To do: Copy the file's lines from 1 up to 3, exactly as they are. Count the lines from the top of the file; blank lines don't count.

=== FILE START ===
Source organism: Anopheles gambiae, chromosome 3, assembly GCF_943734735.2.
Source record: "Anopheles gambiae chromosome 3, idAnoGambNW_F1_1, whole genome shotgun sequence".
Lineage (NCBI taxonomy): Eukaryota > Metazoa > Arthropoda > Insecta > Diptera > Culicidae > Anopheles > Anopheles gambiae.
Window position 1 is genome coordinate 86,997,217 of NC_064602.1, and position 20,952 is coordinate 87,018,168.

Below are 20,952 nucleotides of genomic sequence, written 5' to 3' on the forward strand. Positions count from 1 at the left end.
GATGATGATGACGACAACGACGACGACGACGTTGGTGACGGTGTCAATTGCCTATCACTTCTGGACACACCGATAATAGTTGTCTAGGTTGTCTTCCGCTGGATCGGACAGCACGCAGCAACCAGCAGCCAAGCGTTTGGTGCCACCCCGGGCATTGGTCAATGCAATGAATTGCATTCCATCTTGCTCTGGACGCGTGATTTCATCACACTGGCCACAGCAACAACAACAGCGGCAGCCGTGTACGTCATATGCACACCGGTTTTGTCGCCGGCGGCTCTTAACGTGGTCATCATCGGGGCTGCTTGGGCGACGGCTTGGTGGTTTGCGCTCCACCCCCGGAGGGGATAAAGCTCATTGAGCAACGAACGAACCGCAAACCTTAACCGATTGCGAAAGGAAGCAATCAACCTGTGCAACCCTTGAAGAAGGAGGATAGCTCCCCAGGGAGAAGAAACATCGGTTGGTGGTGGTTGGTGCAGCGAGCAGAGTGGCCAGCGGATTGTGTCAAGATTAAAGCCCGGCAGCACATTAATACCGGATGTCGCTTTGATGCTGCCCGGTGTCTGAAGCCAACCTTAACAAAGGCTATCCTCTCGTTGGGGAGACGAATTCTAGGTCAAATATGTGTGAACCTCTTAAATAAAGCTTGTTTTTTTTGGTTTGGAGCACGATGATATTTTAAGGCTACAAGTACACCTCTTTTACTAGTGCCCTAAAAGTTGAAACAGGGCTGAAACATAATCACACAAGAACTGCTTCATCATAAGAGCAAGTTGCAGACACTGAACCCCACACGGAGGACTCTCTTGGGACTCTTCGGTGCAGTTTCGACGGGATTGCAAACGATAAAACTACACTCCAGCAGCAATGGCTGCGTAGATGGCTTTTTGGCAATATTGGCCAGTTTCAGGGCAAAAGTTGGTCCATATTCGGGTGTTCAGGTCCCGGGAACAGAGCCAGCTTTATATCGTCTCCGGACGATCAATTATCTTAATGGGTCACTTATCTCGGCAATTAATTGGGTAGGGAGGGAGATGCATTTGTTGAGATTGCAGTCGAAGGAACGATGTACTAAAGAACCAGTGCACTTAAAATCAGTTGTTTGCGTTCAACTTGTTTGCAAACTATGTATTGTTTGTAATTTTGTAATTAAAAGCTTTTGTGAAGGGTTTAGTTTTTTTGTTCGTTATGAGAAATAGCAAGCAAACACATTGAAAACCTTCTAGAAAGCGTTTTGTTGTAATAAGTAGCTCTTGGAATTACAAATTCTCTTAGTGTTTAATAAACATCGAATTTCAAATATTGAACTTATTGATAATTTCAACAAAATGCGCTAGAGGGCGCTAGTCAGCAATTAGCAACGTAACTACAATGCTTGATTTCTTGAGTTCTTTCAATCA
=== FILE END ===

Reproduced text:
Source organism: Anopheles gambiae, chromosome 3, assembly GCF_943734735.2.
Source record: "Anopheles gambiae chromosome 3, idAnoGambNW_F1_1, whole genome shotgun sequence".
Lineage (NCBI taxonomy): Eukaryota > Metazoa > Arthropoda > Insecta > Diptera > Culicidae > Anopheles > Anopheles gambiae.